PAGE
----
Transport is everything. The ability to cheaply and reliably transport goods and people long distances is the basis of any successful economic power. Diversification of diet improves a population’s health. A broader sweep of usable lands increases its size while introducing strategic depth. Varied terrain improves resource access. All of the above encourages labor specialization and raises levels of wealth.
Add it all together, and cheap, easy transport allows cultures to advance not merely economically, but technologically – and it is these technocratic cultures that develop the greatest reach by any measure you can imagine.
That includes military reach. In times past, it was the high-transport powers that boasted the skilled labor and deep pools of capital required to develop the gunport, the cannon, and compass. In the industrial age, this big military achievements were artillery, railroads, and standing armies. More modern powers have innovated aircraft carriers, nuclear submarines, and America’s B-2 stealth bombers (above).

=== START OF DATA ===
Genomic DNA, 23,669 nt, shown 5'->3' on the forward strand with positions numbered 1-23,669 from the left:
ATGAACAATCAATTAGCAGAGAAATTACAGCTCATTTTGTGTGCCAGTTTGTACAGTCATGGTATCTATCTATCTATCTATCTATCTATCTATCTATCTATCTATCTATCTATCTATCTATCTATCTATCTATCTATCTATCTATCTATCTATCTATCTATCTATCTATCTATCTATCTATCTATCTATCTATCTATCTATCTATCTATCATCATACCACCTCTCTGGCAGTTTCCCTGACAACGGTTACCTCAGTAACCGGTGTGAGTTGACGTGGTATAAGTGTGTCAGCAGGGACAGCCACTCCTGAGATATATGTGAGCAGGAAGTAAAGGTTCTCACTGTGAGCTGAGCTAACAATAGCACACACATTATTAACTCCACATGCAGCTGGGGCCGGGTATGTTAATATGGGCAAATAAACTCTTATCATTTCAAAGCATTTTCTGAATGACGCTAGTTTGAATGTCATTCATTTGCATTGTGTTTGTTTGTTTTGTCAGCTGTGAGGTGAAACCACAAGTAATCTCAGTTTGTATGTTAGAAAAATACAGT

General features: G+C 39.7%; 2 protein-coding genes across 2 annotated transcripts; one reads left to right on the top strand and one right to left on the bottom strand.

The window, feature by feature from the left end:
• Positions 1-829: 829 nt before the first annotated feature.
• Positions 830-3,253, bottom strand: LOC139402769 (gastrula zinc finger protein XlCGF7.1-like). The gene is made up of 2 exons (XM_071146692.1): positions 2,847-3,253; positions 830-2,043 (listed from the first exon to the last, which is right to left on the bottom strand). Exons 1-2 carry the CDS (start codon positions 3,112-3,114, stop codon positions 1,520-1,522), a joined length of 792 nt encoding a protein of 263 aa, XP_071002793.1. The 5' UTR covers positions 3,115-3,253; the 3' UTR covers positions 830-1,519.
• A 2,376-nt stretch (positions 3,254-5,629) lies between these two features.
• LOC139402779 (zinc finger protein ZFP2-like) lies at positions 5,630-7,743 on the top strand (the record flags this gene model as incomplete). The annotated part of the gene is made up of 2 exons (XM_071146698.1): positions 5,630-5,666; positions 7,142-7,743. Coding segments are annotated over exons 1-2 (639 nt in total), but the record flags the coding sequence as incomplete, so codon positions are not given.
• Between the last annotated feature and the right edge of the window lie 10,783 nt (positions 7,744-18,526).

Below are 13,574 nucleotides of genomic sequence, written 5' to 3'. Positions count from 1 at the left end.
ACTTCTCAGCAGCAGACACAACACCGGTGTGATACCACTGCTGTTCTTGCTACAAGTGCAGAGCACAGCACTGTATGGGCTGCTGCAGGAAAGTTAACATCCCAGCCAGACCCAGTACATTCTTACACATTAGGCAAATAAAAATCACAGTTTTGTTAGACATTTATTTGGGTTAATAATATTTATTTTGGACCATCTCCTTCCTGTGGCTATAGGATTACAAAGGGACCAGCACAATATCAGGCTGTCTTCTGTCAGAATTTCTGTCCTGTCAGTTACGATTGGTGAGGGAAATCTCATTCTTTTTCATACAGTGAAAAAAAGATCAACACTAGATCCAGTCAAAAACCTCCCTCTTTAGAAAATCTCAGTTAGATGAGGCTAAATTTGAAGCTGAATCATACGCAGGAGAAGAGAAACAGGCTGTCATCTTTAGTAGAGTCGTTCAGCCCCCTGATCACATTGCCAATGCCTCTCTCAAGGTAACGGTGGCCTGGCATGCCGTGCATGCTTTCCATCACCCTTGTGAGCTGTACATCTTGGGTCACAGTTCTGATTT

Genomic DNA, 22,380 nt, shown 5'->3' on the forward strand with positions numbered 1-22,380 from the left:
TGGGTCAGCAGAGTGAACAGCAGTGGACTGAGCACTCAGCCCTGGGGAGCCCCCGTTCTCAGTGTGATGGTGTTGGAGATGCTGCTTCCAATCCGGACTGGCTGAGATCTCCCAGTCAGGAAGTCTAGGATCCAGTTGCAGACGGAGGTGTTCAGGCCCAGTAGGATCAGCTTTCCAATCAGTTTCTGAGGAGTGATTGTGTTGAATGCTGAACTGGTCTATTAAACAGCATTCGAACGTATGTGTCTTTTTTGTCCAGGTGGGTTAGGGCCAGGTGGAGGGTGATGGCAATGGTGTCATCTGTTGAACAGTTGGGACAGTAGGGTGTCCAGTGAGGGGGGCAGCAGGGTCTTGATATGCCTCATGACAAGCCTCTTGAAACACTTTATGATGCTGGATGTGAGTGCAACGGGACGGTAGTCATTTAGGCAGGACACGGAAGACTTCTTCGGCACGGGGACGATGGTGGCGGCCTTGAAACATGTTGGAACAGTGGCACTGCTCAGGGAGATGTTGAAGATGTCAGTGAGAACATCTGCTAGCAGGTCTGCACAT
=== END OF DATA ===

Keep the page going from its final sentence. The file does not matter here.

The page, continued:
There is nothing about the current age that suggests the march of technology is about to stop. Already, the marriage of information technology to pre-existing military fabrication techniques has granted the United States high-definition satellites with global eyes and micro-drones that can fly within buildings. Any locations that boast great balance between transport options and security will continue to have the constellation of factors that allow them to push ever further outward, and upward.
For more about the role of transport in determining national power –in particular American power – see Chapters 2, 3, and 4 of The Accidental Superpower.